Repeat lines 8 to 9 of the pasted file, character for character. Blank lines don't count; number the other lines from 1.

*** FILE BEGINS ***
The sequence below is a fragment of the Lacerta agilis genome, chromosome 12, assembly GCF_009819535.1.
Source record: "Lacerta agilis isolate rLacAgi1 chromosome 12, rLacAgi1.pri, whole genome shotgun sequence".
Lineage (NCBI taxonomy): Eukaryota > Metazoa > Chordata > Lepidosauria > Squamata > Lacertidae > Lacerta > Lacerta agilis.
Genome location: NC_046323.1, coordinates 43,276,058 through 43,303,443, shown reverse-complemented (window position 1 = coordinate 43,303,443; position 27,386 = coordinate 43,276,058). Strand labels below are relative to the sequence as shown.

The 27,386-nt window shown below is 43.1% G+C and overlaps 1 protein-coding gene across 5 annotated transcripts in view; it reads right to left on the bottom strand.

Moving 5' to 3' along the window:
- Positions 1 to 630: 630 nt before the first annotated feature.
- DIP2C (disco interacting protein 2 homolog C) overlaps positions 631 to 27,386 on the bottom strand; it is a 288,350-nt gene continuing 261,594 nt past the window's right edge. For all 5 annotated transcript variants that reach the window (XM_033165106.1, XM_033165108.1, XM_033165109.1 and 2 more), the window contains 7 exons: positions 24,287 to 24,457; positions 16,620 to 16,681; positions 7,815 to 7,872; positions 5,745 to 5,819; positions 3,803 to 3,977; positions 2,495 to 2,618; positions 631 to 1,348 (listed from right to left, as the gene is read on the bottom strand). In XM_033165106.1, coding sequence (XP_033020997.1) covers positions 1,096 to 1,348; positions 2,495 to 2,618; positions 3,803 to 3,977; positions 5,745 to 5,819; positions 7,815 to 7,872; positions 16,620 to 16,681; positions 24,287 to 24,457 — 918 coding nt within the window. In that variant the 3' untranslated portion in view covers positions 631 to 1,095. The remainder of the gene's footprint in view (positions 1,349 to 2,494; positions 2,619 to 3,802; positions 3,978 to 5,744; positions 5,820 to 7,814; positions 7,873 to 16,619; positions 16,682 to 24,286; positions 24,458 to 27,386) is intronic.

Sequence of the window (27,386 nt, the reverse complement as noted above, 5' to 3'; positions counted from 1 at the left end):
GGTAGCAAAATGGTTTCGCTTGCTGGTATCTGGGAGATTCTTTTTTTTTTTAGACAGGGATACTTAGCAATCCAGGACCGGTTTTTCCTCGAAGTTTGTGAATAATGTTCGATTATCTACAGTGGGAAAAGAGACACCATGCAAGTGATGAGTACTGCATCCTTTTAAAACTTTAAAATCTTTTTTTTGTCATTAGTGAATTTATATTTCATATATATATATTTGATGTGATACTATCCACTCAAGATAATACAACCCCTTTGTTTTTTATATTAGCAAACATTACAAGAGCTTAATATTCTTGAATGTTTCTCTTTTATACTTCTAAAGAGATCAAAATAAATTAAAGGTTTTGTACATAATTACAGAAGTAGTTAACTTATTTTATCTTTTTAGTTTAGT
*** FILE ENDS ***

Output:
- DIP2C (disco interacting protein 2 homolog C) overlaps positions 631 to 27,386 on the bottom strand; it is a 288,350-nt gene continuing 261,594 nt past the window's right edge. For all 5 annotated transcript variants that reach the window (XM_033165106.1, XM_033165108.1, XM_033165109.1 and 2 more), the window contains 7 exons: positions 24,287 to 24,457; positions 16,620 to 16,681; positions 7,815 to 7,872; positions 5,745 to 5,819; positions 3,803 to 3,977; positions 2,495 to 2,618; positions 631 to 1,348 (listed from right to left, as the gene is read on the bottom strand). In XM_033165106.1, coding sequence (XP_033020997.1) covers positions 1,096 to 1,348; positions 2,495 to 2,618; positions 3,803 to 3,977; positions 5,745 to 5,819; positions 7,815 to 7,872; positions 16,620 to 16,681; positions 24,287 to 24,457 — 918 coding nt within the window. In that variant the 3' untranslated portion in view covers positions 631 to 1,095. The remainder of the gene's footprint in view (positions 1,349 to 2,494; positions 2,619 to 3,802; positions 3,978 to 5,744; positions 5,820 to 7,814; positions 7,873 to 16,619; positions 16,682 to 24,286; positions 24,458 to 27,386) is intronic.

Sequence of the window (27,386 nt, the reverse complement as noted above, 5' to 3'; positions counted from 1 at the left end):